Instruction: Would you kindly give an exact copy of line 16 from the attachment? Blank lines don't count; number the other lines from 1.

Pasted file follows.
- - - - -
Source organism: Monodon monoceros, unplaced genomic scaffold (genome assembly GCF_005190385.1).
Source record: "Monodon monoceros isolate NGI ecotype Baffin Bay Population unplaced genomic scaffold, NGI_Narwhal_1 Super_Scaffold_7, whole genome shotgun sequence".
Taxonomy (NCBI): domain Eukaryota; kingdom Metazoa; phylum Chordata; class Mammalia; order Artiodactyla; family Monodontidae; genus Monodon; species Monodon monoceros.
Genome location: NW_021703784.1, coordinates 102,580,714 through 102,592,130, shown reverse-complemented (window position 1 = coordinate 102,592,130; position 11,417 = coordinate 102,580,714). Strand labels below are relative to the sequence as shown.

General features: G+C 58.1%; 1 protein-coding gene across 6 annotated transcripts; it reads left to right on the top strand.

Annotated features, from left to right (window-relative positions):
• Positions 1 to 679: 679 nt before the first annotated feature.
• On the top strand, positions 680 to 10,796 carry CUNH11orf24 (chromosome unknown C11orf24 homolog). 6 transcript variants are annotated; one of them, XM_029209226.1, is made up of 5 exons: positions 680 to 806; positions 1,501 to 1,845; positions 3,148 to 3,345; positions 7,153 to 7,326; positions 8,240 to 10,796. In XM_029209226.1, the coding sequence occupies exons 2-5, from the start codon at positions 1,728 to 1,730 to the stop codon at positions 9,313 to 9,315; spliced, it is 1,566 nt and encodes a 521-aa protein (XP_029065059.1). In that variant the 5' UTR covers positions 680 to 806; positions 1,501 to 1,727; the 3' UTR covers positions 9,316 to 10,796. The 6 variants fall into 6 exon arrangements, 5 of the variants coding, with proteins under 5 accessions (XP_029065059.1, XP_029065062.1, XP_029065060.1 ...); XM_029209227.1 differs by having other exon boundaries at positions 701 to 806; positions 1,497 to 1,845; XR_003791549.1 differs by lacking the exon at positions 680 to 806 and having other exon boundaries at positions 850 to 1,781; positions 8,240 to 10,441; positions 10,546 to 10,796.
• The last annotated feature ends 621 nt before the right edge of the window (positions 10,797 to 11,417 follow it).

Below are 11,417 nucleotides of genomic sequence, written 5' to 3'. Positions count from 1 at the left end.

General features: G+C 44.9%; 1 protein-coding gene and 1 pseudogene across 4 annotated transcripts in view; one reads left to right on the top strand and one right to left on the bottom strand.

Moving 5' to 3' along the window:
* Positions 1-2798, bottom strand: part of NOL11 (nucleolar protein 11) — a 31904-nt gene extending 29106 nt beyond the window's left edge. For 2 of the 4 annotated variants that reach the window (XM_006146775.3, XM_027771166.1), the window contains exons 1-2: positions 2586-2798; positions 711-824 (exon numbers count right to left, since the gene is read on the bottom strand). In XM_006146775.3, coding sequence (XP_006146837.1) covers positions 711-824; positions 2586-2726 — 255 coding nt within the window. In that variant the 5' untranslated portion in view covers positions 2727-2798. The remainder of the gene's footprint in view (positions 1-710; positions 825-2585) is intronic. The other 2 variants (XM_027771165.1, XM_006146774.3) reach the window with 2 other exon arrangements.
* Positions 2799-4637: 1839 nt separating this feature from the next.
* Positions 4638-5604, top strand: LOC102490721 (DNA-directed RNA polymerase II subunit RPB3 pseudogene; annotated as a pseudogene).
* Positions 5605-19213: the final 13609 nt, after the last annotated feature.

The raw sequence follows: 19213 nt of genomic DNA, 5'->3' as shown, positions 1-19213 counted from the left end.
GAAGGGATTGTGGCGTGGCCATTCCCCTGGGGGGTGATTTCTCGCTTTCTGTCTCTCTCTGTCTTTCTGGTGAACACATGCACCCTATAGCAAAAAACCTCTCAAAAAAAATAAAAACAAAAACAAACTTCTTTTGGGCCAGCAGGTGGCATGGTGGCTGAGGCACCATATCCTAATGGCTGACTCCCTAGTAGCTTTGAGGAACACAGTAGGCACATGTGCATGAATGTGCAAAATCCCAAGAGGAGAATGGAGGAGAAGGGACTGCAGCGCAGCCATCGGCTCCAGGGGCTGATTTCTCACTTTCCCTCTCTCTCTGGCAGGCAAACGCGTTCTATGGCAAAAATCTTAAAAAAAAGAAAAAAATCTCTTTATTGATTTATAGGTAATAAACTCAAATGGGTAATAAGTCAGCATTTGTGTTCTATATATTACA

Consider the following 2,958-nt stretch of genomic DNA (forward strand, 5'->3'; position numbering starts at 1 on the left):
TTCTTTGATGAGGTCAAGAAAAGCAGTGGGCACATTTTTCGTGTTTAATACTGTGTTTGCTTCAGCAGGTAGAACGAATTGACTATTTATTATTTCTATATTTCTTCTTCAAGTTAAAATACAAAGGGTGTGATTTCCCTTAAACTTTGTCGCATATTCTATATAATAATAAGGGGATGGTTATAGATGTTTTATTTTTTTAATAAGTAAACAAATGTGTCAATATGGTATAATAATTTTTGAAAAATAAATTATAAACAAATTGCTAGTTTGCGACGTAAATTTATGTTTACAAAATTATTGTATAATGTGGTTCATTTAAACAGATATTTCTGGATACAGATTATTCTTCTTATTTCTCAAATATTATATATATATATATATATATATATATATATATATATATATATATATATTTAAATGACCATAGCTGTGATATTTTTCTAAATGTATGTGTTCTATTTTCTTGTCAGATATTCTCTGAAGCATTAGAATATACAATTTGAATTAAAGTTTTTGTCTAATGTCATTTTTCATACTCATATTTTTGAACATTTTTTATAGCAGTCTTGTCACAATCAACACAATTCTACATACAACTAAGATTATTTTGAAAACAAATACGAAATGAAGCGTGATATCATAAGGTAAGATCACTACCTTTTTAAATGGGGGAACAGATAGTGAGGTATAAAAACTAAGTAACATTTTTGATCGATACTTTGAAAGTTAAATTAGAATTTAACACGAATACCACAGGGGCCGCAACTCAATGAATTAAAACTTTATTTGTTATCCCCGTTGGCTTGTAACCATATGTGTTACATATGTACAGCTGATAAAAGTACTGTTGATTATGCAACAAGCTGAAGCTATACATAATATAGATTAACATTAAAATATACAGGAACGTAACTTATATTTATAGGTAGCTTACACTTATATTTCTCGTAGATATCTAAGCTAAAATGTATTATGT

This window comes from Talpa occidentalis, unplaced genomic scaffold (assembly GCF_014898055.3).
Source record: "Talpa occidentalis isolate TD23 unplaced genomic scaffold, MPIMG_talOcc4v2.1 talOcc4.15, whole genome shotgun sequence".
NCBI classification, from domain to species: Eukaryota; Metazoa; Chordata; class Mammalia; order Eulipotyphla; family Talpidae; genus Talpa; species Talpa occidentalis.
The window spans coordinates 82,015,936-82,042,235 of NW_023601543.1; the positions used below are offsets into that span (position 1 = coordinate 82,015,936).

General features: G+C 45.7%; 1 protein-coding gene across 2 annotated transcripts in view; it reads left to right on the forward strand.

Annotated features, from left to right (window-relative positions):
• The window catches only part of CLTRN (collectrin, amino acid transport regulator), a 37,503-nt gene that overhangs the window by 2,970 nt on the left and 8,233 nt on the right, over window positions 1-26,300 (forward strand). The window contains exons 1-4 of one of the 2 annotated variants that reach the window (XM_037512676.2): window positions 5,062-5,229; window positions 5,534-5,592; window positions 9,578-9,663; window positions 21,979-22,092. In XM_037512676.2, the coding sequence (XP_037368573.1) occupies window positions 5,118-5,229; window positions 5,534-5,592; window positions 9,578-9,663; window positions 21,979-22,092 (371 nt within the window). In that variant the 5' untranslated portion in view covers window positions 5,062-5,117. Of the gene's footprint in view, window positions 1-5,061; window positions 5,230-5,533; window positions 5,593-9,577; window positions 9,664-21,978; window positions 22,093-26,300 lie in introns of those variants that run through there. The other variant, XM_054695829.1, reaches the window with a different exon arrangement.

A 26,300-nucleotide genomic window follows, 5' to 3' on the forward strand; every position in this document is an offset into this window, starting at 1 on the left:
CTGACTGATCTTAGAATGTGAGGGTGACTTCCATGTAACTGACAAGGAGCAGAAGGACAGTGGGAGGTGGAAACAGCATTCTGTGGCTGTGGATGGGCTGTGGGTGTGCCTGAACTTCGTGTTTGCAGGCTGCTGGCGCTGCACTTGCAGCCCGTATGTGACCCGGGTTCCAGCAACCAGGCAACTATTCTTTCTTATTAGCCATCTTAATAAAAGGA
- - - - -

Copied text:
* Positions 5605-19213: the final 13609 nt, after the last annotated feature.